of pleasure and it is a natural tendency. It occupied an important place in Hindu scheme of
life because married house holder‘s life was considered as the most important stage in life.
purushartha, i.e., Moksha is the ultimate goal of individual‘s life. It
is the fulldevelopment of soul. It is the realization of the true self by a person. The first three purusharthas serve as means to achieve this goal. Salvation or Moksha means attainment to
bliss in life after death. It also signifies that an individual‘
s soul is no longer subjected tovicious cycles of rebirths. The Moksha could be achieved only when an individual hasfulfilled his duties towards the different sections of the society, towards some persons andalso towards the gods.
The synthesis of all the four gives the Purushartha. Dharma (life duty), Artha (wealth), andKama (sex) relate to objects of this world. These are called triverga. Dharma signifies ethicalideal, Artha signifies physical means and Kama signifies vital desires of man. Dharma andArtha are the sources and regarded as the ends meant for corporate activities. To be free of Karma is real Moksha. Moksha is the last Purushartha. All the work has to be performedkeeping in view the last Purushartha
which is equally important for man.
The ancient Hindu pattern of social organisation aimed at the values of Dharma, Artha,Kama, and Moksha by the individual through his physical, psychological and socialevolution. This evolution was calculated to be effected through the process of theVarnashrama system.
The varnashrama Dharma refers to the institutionalization of the stratification in society interms of Varna and the four stages of life. It reflects a broad set of personal duties and socialresponsibilities. Varna literally means colour, which later on with distinctive division of labour and diversification of socio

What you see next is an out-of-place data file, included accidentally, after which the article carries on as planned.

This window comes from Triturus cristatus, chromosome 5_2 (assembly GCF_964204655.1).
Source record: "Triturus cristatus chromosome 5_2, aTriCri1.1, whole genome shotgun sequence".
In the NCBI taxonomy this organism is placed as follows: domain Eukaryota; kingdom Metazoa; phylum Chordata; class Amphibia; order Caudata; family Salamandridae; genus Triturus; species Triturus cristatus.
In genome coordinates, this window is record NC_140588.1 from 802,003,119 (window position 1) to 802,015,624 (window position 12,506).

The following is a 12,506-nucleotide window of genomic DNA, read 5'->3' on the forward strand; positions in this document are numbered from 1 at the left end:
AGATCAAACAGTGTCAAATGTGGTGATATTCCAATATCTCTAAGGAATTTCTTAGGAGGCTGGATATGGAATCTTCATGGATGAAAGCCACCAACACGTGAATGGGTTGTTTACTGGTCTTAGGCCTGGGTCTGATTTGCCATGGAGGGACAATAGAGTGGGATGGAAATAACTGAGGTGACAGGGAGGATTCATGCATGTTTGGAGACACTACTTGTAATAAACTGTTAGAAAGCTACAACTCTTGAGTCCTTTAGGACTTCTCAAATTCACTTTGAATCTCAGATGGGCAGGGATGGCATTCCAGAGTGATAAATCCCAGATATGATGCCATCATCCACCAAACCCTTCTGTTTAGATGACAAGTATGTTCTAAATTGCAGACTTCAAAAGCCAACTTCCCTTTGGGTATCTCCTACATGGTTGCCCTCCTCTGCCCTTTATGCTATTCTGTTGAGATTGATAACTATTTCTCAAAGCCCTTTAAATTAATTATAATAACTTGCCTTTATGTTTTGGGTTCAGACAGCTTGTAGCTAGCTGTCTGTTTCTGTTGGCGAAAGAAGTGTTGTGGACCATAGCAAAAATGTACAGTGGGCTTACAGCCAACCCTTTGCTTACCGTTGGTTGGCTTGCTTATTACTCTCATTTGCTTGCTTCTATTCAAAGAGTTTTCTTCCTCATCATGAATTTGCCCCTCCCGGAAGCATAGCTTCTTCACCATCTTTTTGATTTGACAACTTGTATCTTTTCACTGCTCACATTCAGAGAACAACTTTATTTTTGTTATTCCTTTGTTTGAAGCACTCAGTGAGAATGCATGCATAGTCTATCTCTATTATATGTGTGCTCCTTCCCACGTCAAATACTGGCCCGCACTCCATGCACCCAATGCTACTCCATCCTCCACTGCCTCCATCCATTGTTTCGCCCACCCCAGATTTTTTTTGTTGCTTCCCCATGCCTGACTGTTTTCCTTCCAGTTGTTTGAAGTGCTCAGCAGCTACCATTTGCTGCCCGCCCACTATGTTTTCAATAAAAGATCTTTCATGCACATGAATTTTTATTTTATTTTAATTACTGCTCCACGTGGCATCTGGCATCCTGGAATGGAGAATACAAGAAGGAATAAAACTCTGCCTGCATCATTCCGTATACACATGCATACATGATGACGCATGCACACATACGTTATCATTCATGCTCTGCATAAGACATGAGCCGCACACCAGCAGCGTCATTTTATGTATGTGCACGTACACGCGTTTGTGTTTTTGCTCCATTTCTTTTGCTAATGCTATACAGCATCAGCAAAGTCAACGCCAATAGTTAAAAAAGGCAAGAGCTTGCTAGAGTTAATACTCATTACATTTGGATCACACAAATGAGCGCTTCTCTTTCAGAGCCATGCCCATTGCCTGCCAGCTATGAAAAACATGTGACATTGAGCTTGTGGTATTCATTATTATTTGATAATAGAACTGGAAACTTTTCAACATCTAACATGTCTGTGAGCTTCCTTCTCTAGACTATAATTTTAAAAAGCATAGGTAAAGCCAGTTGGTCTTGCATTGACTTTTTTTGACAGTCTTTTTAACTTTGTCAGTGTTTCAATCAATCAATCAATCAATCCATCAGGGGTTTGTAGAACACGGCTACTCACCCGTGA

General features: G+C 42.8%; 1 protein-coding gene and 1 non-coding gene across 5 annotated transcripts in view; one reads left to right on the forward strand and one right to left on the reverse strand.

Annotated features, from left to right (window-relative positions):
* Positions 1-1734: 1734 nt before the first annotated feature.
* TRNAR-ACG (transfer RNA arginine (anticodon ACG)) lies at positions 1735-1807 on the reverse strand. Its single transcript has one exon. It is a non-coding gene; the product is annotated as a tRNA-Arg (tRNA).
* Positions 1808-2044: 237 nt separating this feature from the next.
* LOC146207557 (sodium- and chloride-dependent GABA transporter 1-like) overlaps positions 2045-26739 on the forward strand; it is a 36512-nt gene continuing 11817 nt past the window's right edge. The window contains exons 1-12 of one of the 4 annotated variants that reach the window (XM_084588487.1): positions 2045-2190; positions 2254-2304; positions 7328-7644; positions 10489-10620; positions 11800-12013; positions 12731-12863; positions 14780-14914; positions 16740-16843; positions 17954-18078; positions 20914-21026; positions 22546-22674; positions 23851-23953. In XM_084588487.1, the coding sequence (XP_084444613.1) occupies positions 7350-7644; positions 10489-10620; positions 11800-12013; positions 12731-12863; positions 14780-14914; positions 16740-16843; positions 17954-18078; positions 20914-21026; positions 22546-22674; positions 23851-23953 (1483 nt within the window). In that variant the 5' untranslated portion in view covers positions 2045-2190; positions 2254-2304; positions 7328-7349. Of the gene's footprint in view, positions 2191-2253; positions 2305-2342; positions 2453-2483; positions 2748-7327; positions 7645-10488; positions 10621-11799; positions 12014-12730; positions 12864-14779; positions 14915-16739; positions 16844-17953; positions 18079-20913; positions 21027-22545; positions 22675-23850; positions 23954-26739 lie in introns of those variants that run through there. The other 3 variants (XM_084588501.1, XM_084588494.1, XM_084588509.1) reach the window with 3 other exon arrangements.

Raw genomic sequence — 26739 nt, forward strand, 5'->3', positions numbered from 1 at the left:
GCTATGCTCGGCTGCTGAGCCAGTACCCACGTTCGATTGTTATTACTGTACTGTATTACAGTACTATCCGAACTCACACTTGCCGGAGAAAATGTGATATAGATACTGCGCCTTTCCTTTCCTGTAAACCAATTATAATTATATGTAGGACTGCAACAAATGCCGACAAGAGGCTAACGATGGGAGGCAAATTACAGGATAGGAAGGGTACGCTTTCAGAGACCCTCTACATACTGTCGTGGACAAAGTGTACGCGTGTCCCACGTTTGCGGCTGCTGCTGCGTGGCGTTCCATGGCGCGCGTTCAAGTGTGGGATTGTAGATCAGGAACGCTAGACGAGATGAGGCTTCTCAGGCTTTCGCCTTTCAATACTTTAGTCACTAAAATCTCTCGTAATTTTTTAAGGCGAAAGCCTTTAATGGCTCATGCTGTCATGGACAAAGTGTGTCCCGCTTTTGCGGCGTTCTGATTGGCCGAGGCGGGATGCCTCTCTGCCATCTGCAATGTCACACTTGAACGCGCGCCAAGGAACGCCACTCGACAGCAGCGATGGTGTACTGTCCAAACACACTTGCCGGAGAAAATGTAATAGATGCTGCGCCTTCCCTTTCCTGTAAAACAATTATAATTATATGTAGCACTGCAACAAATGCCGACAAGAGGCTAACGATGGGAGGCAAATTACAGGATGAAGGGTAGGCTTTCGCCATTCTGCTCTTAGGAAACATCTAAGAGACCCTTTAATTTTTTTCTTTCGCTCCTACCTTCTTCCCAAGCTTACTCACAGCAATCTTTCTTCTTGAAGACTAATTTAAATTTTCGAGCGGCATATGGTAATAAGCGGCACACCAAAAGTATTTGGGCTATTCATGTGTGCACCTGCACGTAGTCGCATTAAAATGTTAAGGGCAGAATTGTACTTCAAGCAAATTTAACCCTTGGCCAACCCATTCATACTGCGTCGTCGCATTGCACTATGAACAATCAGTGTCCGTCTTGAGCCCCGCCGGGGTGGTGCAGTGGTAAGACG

economic activities was identified with birth andsolidified into caste
system. Ashramas were idealistic division of an individual‘s life for the
performance of all socially acceptable actions one should perform. Bhagavad Gita emphasisethe importance of fulfilling varnashrama dharma.
It is supposed that human life has a span of about one hundred years. Ashrama system dividesthe span of human life into four stages or Ashramas namely
Brahmacharya or the period of training and learning
Garhasthya or the period of work for the world as a householder and of enjoyingmarried life
Vanprasthya or the period of retreat for loosening of social bonds
Sannyasa or the period of renunciation and expectant waiting of freedom or moksha.
Prof. A. L. Basham commenting on this system writes, ―This scheme, of course, represents
the ideal rather than the real. Many young men never passed through the first stage of life inthe form laid down, while only a few went beyond the second. Many of the hermits andascetics of ancient India were evidently not old men, and had either shortened or omitted the